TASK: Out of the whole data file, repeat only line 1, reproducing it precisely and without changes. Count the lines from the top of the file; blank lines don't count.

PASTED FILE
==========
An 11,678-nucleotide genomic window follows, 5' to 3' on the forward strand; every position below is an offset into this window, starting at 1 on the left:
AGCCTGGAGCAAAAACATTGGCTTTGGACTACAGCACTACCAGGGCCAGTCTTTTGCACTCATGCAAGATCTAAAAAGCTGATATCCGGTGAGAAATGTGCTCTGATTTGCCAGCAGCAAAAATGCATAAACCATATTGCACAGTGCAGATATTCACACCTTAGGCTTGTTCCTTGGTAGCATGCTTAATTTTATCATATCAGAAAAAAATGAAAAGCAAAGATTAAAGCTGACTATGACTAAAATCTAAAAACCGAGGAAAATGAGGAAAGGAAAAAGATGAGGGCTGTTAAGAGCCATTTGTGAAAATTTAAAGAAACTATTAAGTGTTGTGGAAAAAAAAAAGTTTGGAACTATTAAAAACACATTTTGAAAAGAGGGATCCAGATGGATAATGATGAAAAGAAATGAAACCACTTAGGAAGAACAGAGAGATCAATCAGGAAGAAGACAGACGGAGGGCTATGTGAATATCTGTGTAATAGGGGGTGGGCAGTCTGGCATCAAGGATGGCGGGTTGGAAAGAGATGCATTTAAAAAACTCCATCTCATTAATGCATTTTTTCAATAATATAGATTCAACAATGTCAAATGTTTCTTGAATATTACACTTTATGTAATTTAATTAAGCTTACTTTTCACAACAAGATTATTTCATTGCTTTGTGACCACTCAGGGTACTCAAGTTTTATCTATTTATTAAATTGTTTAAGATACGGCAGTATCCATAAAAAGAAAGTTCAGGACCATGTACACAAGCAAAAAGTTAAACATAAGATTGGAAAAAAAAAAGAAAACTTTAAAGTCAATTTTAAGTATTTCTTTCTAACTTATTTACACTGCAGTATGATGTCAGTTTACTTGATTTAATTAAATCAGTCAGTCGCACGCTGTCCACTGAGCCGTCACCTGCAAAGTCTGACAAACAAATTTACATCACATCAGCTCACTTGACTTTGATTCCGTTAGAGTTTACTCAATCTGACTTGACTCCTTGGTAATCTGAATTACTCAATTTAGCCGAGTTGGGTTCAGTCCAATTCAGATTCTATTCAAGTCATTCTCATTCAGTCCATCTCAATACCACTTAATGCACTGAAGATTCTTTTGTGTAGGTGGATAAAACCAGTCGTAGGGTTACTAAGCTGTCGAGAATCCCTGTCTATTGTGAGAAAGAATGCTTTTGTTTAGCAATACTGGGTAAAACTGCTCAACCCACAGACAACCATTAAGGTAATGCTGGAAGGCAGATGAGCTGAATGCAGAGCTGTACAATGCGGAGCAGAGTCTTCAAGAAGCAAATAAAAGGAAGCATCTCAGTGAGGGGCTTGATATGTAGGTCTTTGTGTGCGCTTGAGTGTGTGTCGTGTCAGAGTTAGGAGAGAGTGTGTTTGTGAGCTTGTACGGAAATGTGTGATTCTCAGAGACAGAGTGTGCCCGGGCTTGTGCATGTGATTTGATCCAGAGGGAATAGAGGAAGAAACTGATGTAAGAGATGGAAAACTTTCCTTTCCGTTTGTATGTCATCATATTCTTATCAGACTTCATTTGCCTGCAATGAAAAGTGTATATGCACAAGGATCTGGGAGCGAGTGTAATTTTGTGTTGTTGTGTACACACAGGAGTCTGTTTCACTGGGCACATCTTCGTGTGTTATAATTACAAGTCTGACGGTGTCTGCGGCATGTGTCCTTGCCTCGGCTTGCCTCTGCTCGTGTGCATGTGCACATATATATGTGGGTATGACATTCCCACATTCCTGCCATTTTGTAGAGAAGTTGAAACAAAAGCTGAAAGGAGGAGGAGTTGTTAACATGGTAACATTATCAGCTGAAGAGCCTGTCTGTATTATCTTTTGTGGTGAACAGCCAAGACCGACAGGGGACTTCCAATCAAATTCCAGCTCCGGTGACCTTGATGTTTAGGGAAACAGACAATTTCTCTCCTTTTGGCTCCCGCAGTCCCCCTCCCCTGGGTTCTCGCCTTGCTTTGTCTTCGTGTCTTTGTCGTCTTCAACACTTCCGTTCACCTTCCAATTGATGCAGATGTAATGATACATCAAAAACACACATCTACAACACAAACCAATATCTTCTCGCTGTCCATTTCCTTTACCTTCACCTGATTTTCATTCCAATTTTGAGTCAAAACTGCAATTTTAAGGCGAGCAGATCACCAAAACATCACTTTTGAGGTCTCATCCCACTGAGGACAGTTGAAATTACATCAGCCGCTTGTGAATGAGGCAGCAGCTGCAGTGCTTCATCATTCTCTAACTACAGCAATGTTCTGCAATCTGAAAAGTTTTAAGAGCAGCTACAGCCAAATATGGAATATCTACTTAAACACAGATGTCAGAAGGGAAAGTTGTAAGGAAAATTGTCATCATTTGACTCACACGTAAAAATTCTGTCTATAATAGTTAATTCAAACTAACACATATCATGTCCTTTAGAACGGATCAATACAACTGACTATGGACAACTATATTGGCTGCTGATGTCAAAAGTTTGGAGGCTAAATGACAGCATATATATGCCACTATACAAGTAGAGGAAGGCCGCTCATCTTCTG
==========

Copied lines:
An 11,678-nucleotide genomic window follows, 5' to 3' on the forward strand; every position below is an offset into this window, starting at 1 on the left: